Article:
‘Advance decision making’ refers to people planning for a future when they may become unwell. At present, people living with mental illness in England and Wales have little reassurance that advance decisions they make about their own future mental health treatment will be respected, even those decisions made during times when they are well, which are supported by professionals and family. This is in sharp contrast to those making advance decisions about treatment for physical health problems.

In this case the Mental Capacity Act 2005 ensures all valid and applicable advance decisions to refuse medical treatments are respected and preferences are acknowledged. This inequality was highlighted and addressed by the Independent Review of the Mental Health Act, which formulated a recommendation for statutory provision for mental health advance decision-making in the form of ‘Advance Choice Documents’. This recommendation has been accepted by government.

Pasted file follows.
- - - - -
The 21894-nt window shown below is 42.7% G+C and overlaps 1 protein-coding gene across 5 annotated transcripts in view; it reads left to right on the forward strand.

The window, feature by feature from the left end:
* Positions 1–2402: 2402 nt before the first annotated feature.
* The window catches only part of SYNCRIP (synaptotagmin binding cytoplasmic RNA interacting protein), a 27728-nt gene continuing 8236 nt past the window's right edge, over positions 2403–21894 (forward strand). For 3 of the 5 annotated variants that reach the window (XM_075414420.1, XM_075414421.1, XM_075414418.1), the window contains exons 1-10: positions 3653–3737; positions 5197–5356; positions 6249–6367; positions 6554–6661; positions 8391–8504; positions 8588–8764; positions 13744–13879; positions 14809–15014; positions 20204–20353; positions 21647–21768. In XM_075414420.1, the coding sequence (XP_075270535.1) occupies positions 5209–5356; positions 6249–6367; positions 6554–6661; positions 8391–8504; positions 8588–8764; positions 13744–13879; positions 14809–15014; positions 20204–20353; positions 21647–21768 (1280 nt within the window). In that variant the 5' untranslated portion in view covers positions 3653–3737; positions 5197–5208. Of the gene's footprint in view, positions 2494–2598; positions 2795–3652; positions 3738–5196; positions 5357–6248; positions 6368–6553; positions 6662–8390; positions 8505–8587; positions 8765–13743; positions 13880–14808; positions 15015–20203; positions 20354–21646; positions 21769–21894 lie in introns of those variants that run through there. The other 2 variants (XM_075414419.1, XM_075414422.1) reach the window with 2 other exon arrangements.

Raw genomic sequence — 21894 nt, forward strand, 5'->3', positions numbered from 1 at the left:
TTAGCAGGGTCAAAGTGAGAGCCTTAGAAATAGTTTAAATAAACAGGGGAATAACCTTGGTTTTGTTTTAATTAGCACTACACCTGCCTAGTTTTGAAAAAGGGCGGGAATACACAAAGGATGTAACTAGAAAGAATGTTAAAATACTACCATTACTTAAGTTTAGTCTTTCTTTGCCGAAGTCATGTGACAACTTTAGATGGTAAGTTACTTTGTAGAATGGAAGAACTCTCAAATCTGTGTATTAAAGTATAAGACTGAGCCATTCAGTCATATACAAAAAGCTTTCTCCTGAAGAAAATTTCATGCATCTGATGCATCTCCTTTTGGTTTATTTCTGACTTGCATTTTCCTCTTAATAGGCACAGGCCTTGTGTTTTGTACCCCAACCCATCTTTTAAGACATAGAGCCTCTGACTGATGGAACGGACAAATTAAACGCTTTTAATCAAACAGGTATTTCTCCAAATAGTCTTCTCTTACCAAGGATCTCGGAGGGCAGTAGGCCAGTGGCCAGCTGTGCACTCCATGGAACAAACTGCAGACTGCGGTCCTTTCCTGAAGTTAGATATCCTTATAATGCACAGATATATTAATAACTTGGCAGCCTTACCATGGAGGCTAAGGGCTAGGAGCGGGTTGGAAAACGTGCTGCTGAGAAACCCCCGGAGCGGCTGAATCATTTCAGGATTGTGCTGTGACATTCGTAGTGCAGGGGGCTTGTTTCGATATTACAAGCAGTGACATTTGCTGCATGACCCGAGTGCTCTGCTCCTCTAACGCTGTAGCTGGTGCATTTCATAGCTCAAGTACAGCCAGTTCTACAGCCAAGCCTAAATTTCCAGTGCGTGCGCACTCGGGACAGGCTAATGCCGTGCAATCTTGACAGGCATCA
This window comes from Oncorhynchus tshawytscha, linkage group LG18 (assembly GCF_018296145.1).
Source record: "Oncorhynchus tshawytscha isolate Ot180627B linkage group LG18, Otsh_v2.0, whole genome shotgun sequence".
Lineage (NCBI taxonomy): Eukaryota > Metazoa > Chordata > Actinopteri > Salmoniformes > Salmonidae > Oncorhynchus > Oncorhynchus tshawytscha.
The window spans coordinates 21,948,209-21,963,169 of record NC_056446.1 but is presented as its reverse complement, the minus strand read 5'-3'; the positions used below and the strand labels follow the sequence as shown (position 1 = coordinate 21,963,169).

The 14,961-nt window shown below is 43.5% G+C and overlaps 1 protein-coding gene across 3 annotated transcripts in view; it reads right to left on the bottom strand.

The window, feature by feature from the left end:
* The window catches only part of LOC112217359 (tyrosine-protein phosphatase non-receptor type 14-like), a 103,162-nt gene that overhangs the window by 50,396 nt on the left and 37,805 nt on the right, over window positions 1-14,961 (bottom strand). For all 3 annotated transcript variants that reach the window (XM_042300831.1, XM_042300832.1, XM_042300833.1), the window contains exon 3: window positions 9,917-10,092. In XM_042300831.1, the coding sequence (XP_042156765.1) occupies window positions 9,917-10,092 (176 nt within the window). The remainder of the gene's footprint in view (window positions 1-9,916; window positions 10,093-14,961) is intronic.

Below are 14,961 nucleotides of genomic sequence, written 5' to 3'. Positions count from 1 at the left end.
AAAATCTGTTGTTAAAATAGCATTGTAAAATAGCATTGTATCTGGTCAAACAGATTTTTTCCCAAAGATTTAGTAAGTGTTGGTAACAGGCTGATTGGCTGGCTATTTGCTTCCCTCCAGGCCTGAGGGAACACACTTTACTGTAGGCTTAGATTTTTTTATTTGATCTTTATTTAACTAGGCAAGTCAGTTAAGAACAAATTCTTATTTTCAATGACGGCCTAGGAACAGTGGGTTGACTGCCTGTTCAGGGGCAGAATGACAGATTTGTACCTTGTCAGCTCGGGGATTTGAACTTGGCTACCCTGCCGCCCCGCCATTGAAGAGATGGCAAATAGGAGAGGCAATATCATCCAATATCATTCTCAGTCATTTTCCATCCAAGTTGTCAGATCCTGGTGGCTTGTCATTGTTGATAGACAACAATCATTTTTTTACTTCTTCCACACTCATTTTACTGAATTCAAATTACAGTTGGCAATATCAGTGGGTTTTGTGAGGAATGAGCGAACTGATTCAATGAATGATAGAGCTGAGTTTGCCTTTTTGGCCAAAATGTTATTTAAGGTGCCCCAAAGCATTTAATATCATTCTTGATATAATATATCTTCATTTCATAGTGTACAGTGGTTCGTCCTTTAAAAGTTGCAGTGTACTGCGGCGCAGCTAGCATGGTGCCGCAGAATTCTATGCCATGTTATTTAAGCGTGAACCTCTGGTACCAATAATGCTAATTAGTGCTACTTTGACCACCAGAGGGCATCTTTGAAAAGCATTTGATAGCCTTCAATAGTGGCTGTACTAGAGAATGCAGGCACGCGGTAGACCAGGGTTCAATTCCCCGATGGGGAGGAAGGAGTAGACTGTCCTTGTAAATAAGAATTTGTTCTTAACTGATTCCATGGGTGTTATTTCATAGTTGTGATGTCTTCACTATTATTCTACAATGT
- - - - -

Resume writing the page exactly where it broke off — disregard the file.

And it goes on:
Plans for Advance Choice Documents were drawn from a report submitted by the Mental Health and Justice Project. This report argued that legal reform should enable a culture shift towards mental health advance decision-making which is collaborative, encourages treatment requests, as well as appropriate treatment refusal, and respects service user expertise borne of lived experience. Outlined in the new policy briefing is the rationale for implementing Advance Choice Documents, answers to some of the concerns around creating statutory provision, and implementation suggestions for those involved in law reform.

Access the policy briefing in full here: https://www.kcl.ac.uk/policy-institute/assets/adm-mental-health-act.pdf

With support from The Policy Institute at King’s College London